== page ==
Bev here, bringing you a first-hand report from one of our founding board members, Jim March, who is at the hand count live now.
RTA Hand Count Situation Report
aka: The Official Chronicles Of The Bored To Tears
By Jim March
The total hand count of what are alleged to be the 2006 Pima County Regional Transportation Authority bond measure ballots are being counted right now in Maricopa County, Arizona. Eight teams of three people each (all Maricopa Elections Division employees) are doing the "sort and stack" method to pile ballots into three piles for each question.
In broad strokes, the preliminary counts are being reported to match the official final totals from 2006. Ballot forensics are going to be a factor here, and the chain of custody of these ballots (read: are they even the original ballots?) is open to question.
A number of things about the RTA race raise eyebrows. The audit logs look funky, similar measures failed repeatedly in years past, records show that elections officials had cheat-peeked at absentee ballot totals a week before the polls closed, the head system operator was spotted referring to a Microsoft Access advanced programmer's manual while using the Microsoft Access-based Diebold central tabulator (1), and ballot chain of custody is as muddy as the Nueces River.
AZ Attorney General Terry Goddard finally took a serious role into investigating this election, resulting in the current hand-count. But the way he handled it violated every standard possible in election transparency, and continues to do so.
Goddard will tell you that he doesn't need to be transparent at all, because this isn't an election-related hand count. He's partially right: This hand count is connected to a criminal investigation aimed at the people who run elections in Pima County. But the problem is, Goddard's methodology in this investigation caused him to take personal control over the very public engine of Democracy.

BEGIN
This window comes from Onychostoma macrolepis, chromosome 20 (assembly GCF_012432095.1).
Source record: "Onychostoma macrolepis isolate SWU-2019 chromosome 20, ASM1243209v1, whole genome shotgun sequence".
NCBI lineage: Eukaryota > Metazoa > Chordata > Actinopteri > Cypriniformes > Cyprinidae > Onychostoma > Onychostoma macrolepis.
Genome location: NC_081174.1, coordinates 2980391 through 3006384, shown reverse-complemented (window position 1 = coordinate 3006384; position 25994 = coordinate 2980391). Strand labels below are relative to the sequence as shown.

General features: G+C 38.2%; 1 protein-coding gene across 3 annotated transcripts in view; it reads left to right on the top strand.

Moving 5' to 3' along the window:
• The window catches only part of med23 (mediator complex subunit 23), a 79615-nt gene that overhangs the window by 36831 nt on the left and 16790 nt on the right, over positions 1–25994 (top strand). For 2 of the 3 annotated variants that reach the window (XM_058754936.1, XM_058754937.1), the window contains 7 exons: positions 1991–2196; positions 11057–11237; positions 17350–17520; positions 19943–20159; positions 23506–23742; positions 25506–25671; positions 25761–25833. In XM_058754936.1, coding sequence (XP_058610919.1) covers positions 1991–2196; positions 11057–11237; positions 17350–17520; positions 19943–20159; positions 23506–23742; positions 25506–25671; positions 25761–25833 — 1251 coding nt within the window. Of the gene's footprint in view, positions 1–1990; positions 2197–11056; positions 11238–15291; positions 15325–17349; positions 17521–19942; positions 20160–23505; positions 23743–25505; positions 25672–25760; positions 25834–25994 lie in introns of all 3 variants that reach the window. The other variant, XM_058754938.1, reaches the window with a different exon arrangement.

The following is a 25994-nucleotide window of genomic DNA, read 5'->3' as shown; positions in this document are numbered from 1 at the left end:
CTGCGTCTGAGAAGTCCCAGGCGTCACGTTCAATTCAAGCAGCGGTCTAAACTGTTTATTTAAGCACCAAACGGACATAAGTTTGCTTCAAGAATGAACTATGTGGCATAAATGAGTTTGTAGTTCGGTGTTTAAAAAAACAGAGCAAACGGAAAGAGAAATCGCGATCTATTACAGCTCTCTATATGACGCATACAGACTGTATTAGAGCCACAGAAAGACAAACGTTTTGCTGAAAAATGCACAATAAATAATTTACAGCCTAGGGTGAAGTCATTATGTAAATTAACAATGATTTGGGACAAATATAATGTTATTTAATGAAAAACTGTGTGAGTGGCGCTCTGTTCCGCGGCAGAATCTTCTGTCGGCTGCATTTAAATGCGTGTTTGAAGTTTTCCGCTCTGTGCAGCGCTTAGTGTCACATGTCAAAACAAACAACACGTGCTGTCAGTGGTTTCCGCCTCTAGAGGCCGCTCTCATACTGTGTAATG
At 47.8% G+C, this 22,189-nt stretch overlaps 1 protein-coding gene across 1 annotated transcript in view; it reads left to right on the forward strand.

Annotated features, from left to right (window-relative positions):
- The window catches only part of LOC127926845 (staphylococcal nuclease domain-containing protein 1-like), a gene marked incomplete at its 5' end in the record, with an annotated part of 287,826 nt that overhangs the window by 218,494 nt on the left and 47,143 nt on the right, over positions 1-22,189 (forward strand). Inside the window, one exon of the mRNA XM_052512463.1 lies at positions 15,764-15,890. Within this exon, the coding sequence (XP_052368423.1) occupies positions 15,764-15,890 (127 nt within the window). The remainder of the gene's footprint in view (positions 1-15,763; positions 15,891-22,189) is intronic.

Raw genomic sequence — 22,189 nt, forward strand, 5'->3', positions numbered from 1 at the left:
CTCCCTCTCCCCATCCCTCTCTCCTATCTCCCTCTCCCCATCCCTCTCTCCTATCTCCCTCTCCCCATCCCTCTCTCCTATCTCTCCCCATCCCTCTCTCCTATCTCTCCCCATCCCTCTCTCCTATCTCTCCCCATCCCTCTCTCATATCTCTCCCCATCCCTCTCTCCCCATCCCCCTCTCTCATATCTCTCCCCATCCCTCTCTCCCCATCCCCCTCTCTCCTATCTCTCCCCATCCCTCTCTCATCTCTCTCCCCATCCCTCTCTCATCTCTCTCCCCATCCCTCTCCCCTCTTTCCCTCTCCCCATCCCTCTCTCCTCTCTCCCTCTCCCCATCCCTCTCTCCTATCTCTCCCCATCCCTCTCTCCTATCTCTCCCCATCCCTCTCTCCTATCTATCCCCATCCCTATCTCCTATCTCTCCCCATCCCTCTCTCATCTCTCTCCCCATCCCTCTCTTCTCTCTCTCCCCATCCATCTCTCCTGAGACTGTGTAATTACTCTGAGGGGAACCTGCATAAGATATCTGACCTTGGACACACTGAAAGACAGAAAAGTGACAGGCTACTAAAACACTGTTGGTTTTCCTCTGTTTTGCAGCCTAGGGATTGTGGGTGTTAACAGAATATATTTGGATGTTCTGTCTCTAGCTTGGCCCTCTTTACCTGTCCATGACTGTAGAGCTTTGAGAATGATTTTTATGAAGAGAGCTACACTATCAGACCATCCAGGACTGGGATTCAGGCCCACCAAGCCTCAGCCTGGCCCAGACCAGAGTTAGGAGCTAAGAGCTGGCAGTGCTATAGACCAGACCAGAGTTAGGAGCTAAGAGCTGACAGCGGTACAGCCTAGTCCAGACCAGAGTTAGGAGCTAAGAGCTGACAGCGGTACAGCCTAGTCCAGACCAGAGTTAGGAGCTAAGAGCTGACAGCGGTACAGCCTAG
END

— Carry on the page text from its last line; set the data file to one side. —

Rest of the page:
No one person can ever be allowed to take that control with zero oversight or observation. It leads to dark places. When a single government official takes control over election information, even as part of an investigation, it's a step that imperils our right to self-government.
WHAT STEPS HAS ATTORNEY GENERAL GODDARD TAKEN?
1) Over a month ago Goddard seized control over the ballots, storing them with zero oversight from political parties or citizen observers and, as far as we know, no oversight from any other government body. We still don't know where the RTA ballots vacationed while awaiting this hand count.
OBSERVATION [NOT] RULES INCLUDE:
a) The AG's office told political parties to offer up three names for prospective observers to the hand count. From this pool of three possible candidates, the AG's office would select one participant per party. These Pima County observers would be required to travel each day for one week to Maricopa County -- over 120 miles away.